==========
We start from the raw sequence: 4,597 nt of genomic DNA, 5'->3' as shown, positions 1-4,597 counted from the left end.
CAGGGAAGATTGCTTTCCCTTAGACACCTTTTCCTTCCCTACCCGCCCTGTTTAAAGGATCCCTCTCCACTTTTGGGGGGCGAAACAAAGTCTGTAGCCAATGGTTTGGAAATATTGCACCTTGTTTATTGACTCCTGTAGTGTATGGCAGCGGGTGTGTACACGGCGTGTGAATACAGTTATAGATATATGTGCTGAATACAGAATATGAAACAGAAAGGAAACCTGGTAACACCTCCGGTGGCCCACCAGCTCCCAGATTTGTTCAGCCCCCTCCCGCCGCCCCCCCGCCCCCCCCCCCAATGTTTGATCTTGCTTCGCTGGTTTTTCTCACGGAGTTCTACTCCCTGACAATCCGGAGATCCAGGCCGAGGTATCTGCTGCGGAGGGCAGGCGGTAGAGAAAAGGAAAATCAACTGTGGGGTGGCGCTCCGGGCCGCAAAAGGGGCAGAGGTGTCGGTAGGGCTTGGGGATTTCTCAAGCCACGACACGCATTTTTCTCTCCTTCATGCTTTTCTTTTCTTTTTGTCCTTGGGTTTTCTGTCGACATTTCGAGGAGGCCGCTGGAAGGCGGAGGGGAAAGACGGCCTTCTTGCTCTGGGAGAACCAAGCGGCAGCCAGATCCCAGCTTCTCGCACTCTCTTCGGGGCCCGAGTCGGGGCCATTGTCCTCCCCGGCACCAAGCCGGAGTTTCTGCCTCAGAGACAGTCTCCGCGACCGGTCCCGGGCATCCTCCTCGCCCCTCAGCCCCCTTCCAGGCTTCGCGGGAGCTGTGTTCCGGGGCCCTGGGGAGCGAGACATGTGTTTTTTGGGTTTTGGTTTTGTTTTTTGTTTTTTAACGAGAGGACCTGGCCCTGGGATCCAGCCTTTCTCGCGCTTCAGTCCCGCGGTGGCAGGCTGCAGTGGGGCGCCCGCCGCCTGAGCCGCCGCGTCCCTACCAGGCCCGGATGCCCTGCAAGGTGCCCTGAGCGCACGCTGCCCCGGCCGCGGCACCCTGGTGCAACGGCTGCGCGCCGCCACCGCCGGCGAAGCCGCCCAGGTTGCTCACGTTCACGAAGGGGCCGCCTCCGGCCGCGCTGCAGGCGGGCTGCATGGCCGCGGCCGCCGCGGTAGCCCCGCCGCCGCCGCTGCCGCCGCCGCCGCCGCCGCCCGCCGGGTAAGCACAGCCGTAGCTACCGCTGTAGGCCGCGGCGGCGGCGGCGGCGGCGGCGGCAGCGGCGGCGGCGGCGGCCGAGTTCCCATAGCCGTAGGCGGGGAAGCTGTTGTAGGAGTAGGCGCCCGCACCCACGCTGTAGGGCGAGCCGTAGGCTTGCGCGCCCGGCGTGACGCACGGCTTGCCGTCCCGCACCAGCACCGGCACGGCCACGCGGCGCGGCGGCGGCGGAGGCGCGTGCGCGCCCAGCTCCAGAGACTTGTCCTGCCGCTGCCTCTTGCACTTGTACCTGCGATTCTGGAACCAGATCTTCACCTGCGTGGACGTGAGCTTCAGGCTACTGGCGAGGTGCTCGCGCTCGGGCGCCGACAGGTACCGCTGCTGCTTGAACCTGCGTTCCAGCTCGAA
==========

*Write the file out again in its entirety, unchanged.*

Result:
We start from the raw sequence: 4,597 nt of genomic DNA, 5'->3' as shown, positions 1-4,597 counted from the left end.
CAGGGAAGATTGCTTTCCCTTAGACACCTTTTCCTTCCCTACCCGCCCTGTTTAAAGGATCCCTCTCCACTTTTGGGGGGCGAAACAAAGTCTGTAGCCAATGGTTTGGAAATATTGCACCTTGTTTATTGACTCCTGTAGTGTATGGCAGCGGGTGTGTACACGGCGTGTGAATACAGTTATAGATATATGTGCTGAATACAGAATATGAAACAGAAAGGAAACCTGGTAACACCTCCGGTGGCCCACCAGCTCCCAGATTTGTTCAGCCCCCTCCCGCCGCCCCCCCGCCCCCCCCCCCAATGTTTGATCTTGCTTCGCTGGTTTTTCTCACGGAGTTCTACTCCCTGACAATCCGGAGATCCAGGCCGAGGTATCTGCTGCGGAGGGCAGGCGGTAGAGAAAAGGAAAATCAACTGTGGGGTGGCGCTCCGGGCCGCAAAAGGGGCAGAGGTGTCGGTAGGGCTTGGGGATTTCTCAAGCCACGACACGCATTTTTCTCTCCTTCATGCTTTTCTTTTCTTTTTGTCCTTGGGTTTTCTGTCGACATTTCGAGGAGGCCGCTGGAAGGCGGAGGGGAAAGACGGCCTTCTTGCTCTGGGAGAACCAAGCGGCAGCCAGATCCCAGCTTCTCGCACTCTCTTCGGGGCCCGAGTCGGGGCCATTGTCCTCCCCGGCACCAAGCCGGAGTTTCTGCCTCAGAGACAGTCTCCGCGACCGGTCCCGGGCATCCTCCTCGCCCCTCAGCCCCCTTCCAGGCTTCGCGGGAGCTGTGTTCCGGGGCCCTGGGGAGCGAGACATGTGTTTTTTGGGTTTTGGTTTTGTTTTTTGTTTTTTAACGAGAGGACCTGGCCCTGGGATCCAGCCTTTCTCGCGCTTCAGTCCCGCGGTGGCAGGCTGCAGTGGGGCGCCCGCCGCCTGAGCCGCCGCGTCCCTACCAGGCCCGGATGCCCTGCAAGGTGCCCTGAGCGCACGCTGCCCCGGCCGCGGCACCCTGGTGCAACGGCTGCGCGCCGCCACCGCCGGCGAAGCCGCCCAGGTTGCTCACGTTCACGAAGGGGCCGCCTCCGGCCGCGCTGCAGGCGGGCTGCATGGCCGCGGCCGCCGCGGTAGCCCCGCCGCCGCCGCTGCCGCCGCCGCCGCCGCCGCCCGCCGGGTAAGCACAGCCGTAGCTACCGCTGTAGGCCGCGGCGGCGGCGGCGGCGGCGGCGGCAGCGGCGGCGGCGGCGGCCGAGTTCCCATAGCCGTAGGCGGGGAAGCTGTTGTAGGAGTAGGCGCCCGCACCCACGCTGTAGGGCGAGCCGTAGGCTTGCGCGCCCGGCGTGACGCACGGCTTGCCGTCCCGCACCAGCACCGGCACGGCCACGCGGCGCGGCGGCGGCGGAGGCGCGTGCGCGCCCAGCTCCAGAGACTTGTCCTGCCGCTGCCTCTTGCACTTGTACCTGCGATTCTGGAACCAGATCTTCACCTGCGTGGACGTGAGCTTCAGGCTACTGGCGAGGTGCTCGCGCTCGGGCGCCGACAGGTACCGCTGCTGCTTGAACCTGCGTTCCAGCTCGAA